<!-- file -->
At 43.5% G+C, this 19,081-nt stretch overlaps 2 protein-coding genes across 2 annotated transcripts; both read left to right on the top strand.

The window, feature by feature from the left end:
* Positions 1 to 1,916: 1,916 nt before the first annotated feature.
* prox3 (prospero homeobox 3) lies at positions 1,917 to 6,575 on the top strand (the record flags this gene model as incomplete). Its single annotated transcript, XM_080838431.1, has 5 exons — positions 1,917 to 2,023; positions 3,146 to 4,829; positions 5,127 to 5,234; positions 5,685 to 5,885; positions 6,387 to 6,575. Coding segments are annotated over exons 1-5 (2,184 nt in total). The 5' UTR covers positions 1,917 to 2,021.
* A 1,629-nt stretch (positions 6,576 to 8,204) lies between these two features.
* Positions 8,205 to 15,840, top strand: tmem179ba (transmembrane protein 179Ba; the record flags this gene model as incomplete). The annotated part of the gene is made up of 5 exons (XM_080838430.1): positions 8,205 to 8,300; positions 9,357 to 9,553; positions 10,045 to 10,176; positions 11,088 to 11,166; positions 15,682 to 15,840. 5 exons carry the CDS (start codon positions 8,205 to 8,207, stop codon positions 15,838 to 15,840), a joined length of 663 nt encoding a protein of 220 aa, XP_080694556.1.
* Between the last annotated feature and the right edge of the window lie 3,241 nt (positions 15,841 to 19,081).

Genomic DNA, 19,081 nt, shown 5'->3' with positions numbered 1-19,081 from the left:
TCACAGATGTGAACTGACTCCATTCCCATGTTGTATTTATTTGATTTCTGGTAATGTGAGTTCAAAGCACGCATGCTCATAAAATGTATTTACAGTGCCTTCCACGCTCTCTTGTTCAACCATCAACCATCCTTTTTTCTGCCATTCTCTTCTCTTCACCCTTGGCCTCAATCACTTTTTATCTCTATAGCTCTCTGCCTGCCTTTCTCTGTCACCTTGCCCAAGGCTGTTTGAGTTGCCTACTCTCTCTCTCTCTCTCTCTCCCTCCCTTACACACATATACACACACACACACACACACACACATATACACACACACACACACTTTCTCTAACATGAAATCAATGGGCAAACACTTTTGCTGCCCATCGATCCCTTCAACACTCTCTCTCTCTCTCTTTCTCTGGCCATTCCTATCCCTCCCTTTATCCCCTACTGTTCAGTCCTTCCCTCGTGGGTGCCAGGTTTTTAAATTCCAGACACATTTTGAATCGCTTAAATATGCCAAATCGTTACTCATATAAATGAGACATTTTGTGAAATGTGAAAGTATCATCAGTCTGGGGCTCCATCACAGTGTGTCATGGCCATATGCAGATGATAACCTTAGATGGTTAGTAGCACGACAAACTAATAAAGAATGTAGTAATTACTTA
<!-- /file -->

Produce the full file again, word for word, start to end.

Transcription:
At 43.5% G+C, this 19,081-nt stretch overlaps 2 protein-coding genes across 2 annotated transcripts; both read left to right on the top strand.

The window, feature by feature from the left end:
* Positions 1 to 1,916: 1,916 nt before the first annotated feature.
* prox3 (prospero homeobox 3) lies at positions 1,917 to 6,575 on the top strand (the record flags this gene model as incomplete). Its single annotated transcript, XM_080838431.1, has 5 exons — positions 1,917 to 2,023; positions 3,146 to 4,829; positions 5,127 to 5,234; positions 5,685 to 5,885; positions 6,387 to 6,575. Coding segments are annotated over exons 1-5 (2,184 nt in total). The 5' UTR covers positions 1,917 to 2,021.
* A 1,629-nt stretch (positions 6,576 to 8,204) lies between these two features.
* Positions 8,205 to 15,840, top strand: tmem179ba (transmembrane protein 179Ba; the record flags this gene model as incomplete). The annotated part of the gene is made up of 5 exons (XM_080838430.1): positions 8,205 to 8,300; positions 9,357 to 9,553; positions 10,045 to 10,176; positions 11,088 to 11,166; positions 15,682 to 15,840. 5 exons carry the CDS (start codon positions 8,205 to 8,207, stop codon positions 15,838 to 15,840), a joined length of 663 nt encoding a protein of 220 aa, XP_080694556.1.
* Between the last annotated feature and the right edge of the window lie 3,241 nt (positions 15,841 to 19,081).

Genomic DNA, 19,081 nt, shown 5'->3' with positions numbered 1-19,081 from the left:
TCACAGATGTGAACTGACTCCATTCCCATGTTGTATTTATTTGATTTCTGGTAATGTGAGTTCAAAGCACGCATGCTCATAAAATGTATTTACAGTGCCTTCCACGCTCTCTTGTTCAACCATCAACCATCCTTTTTTCTGCCATTCTCTTCTCTTCACCCTTGGCCTCAATCACTTTTTATCTCTATAGCTCTCTGCCTGCCTTTCTCTGTCACCTTGCCCAAGGCTGTTTGAGTTGCCTACTCTCTCTCTCTCTCTCTCTCCCTCCCTTACACACATATACACACACACACACACACACACACATATACACACACACACACACTTTCTCTAACATGAAATCAATGGGCAAACACTTTTGCTGCCCATCGATCCCTTCAACACTCTCTCTCTCTCTCTTTCTCTGGCCATTCCTATCCCTCCCTTTATCCCCTACTGTTCAGTCCTTCCCTCGTGGGTGCCAGGTTTTTAAATTCCAGACACATTTTGAATCGCTTAAATATGCCAAATCGTTACTCATATAAATGAGACATTTTGTGAAATGTGAAAGTATCATCAGTCTGGGGCTCCATCACAGTGTGTCATGGCCATATGCAGATGATAACCTTAGATGGTTAGTAGCACGACAAACTAATAAAGAATGTAGTAATTACTTA